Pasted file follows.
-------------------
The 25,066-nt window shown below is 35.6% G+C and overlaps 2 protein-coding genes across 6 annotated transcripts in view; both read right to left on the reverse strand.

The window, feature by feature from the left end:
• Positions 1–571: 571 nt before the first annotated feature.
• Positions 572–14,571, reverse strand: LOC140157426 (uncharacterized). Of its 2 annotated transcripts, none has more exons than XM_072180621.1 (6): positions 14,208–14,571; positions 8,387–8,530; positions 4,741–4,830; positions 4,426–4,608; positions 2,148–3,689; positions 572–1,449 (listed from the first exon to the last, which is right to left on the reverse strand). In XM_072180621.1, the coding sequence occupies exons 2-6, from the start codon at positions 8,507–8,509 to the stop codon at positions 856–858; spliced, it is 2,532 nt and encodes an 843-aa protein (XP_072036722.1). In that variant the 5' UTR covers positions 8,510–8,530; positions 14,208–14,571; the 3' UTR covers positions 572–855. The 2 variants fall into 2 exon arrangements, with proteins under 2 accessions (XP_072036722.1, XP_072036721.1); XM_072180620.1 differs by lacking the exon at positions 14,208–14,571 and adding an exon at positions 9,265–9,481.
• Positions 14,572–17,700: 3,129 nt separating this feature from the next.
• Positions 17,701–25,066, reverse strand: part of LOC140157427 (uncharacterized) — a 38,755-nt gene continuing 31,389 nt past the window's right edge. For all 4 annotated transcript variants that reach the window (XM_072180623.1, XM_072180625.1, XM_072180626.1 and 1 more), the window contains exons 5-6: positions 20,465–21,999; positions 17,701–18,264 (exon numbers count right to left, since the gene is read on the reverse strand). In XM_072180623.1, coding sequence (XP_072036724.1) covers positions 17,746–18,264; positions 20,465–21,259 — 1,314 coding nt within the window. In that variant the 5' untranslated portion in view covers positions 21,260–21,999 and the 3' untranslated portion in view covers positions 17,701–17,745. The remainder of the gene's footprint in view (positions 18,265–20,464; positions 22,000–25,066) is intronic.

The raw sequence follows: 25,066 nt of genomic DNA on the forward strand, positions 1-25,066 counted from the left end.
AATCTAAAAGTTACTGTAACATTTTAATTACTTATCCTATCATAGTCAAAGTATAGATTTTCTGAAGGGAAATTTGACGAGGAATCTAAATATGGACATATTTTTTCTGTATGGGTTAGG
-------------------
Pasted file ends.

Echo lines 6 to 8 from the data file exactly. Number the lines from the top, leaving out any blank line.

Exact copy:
• Positions 17,701–25,066, reverse strand: part of LOC140157427 (uncharacterized) — a 38,755-nt gene continuing 31,389 nt past the window's right edge. For all 4 annotated transcript variants that reach the window (XM_072180623.1, XM_072180625.1, XM_072180626.1 and 1 more), the window contains exons 5-6: positions 20,465–21,999; positions 17,701–18,264 (exon numbers count right to left, since the gene is read on the reverse strand). In XM_072180623.1, coding sequence (XP_072036724.1) covers positions 17,746–18,264; positions 20,465–21,259 — 1,314 coding nt within the window. In that variant the 5' untranslated portion in view covers positions 21,260–21,999 and the 3' untranslated portion in view covers positions 17,701–17,745. The remainder of the gene's footprint in view (positions 18,265–20,464; positions 22,000–25,066) is intronic.

The raw sequence follows: 25,066 nt of genomic DNA on the forward strand, positions 1-25,066 counted from the left end.
AATCTAAAAGTTACTGTAACATTTTAATTACTTATCCTATCATAGTCAAAGTATAGATTTTCTGAAGGGAAATTTGACGAGGAATCTAAATATGGACATATTTTTTCTGTATGGGTTAGG